Clear passwords

To have the keyboard automatically clear password inputs when it is invoked, set the value of this.VKI_clearPasswords to true. This is mainly useful when there are characters already in the field; since users don't know what they are, it's likely they would like to start their input over.

Hide version number

To disable display of the version number in the bottom right hand corner, set the value of this.VKI_showVersion to false.

Imageless mode

By default the script will add a clickable image next to inputs and textareas that have the keyboard interface enabled. The script supports a secondary mode that does not insert an image, but rather brings up the keyboard when the input is focused, whether by tabbing or clicking. To enable this mode, just set the value of this.VKI_imageURI to the empty string (""). This mode is useful if, for example, you don't want the keyboard icons to mess up a tightly designed page layout.

Clickless interface

To enable the clickless interface option, set the value of this.VKI_clickless to an integer greater than 0. This interface mode allows you to enter characters simply by hovering the mouse over them for a short time, which can provide an extra layer of protection from sophisticated spyware which may take screenshots on mouse-click. The value of the this.VKI_clickless variable is the amount of hover time (in milliseconds) required to activate a key. (1000 milliseconds = 1 second)

Keyboard size control

The keyboard includes a control that allows the user to adjust the size of the keyboard. Five sizes based on font-size have been pre-programmed: 9px, 11px (default), 13px, 16px and 20px; corresponding to the sizes 1 to 5 respectively. To disable the appearance of this dropdown control, set the value of this.VKI_sizeAdj to false. The value of this.VKI_size is the default size to be used by the keyboard when it first appears on a page.

To change the size of the keyboard to values other than those listed above, just change the font size in the #keyboardInputMaster * { ... } rules in the associated CSS.

Automatic layout selection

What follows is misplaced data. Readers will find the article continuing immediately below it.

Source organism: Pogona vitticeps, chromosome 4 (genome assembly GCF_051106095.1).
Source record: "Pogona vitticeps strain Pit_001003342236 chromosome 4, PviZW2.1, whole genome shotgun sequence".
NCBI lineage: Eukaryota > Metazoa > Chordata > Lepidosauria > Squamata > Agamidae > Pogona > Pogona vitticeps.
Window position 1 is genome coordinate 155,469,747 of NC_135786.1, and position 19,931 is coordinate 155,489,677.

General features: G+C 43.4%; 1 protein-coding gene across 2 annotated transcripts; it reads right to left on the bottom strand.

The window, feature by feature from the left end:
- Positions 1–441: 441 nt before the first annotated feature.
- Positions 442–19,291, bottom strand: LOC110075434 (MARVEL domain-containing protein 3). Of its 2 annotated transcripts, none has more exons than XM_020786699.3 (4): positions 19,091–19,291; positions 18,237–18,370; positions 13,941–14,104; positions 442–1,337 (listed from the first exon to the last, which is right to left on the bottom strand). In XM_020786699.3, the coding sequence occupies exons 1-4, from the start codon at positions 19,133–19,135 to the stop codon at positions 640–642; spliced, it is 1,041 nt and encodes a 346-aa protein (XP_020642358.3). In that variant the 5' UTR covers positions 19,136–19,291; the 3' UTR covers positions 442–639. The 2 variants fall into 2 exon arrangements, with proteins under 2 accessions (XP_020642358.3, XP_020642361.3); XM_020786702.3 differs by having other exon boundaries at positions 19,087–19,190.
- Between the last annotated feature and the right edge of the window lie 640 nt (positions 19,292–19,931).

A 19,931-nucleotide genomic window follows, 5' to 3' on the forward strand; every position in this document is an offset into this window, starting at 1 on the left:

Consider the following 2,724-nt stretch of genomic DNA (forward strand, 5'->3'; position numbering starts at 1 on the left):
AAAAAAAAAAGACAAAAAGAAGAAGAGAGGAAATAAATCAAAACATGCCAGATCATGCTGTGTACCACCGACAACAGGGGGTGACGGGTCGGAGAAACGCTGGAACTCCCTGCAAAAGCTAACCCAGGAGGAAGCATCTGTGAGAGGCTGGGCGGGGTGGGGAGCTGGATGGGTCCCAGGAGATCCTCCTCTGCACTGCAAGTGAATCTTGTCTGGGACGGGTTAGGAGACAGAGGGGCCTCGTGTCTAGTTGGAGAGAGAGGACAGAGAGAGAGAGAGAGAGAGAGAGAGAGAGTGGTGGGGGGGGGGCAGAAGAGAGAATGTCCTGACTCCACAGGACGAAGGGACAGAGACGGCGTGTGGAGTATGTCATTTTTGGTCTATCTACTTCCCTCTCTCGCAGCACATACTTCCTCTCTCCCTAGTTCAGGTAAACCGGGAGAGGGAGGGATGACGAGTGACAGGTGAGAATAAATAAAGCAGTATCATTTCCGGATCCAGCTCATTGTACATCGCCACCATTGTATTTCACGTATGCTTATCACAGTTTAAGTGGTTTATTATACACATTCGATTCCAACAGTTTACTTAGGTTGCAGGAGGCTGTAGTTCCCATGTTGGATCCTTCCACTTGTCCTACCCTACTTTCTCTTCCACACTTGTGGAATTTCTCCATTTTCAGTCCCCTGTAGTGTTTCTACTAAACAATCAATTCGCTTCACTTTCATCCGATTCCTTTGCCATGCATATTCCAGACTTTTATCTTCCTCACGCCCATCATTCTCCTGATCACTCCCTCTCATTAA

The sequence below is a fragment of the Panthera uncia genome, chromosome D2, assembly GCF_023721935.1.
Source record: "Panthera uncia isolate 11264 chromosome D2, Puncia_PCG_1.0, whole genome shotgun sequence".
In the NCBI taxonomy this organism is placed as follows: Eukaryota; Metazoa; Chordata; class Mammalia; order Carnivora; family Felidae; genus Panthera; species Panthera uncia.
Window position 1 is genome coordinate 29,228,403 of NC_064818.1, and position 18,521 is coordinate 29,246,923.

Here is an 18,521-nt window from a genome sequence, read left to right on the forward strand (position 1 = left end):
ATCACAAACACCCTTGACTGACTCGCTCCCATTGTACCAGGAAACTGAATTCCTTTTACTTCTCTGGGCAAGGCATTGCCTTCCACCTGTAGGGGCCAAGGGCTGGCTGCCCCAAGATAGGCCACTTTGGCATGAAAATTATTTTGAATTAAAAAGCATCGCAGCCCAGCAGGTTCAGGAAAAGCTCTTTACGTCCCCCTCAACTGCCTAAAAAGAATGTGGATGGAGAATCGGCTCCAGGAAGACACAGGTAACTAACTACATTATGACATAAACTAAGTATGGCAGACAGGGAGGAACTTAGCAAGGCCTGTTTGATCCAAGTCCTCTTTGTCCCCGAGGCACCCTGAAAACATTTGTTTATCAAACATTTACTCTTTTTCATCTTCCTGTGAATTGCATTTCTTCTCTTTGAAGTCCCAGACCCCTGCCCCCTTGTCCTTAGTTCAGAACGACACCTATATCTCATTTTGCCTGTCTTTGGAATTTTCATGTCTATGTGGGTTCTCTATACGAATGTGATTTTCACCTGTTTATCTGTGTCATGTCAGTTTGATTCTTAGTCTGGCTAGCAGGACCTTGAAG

By default, the keyboard will use the lang attribute of each enabled form element in order to determine which keyboard to display. For example, if a text input contains the attribute lang="fr" then the French keyboard layout will be automatically selected by default when the keyboard is invoked. If no lang attribute exists, or a compatible keyboard layout is not found, then the default or currently selected layout will be displayed. To disable this behaviour, set the value of this.VKI_langAdapt to false.

The script uses valid two letter language codes with optional subtags, as defined in RFC 1766. You can find out which codes will trigger particular keyboards by examining the .lang property of each keyboard layout as defined in the source code.

Advanced Stuff

The script exposes the event attachment function to scripting via the global VKI_attach function. If your document creates inputs after the page has loaded, whether through Ajax processes or user interaction, you can attach the keyboard events to them by passing the element to VKI_attach. For example:

var foo = document.createElement('input');
document.body.appendChild(foo);
VKI_attach(foo);

You can only attach keyboard events to elements which have already been added to the document. Once the script has attached the keyboard events to an input or textarea element, it will set the element's .VKI_attached property to true. You can check for this property in your scripts to prevent applying the events to an input element which already has them, like so:

var myInput = document.getElementById('myInput');
if (!myInput.VKI_attached) VKI_attach(myInput);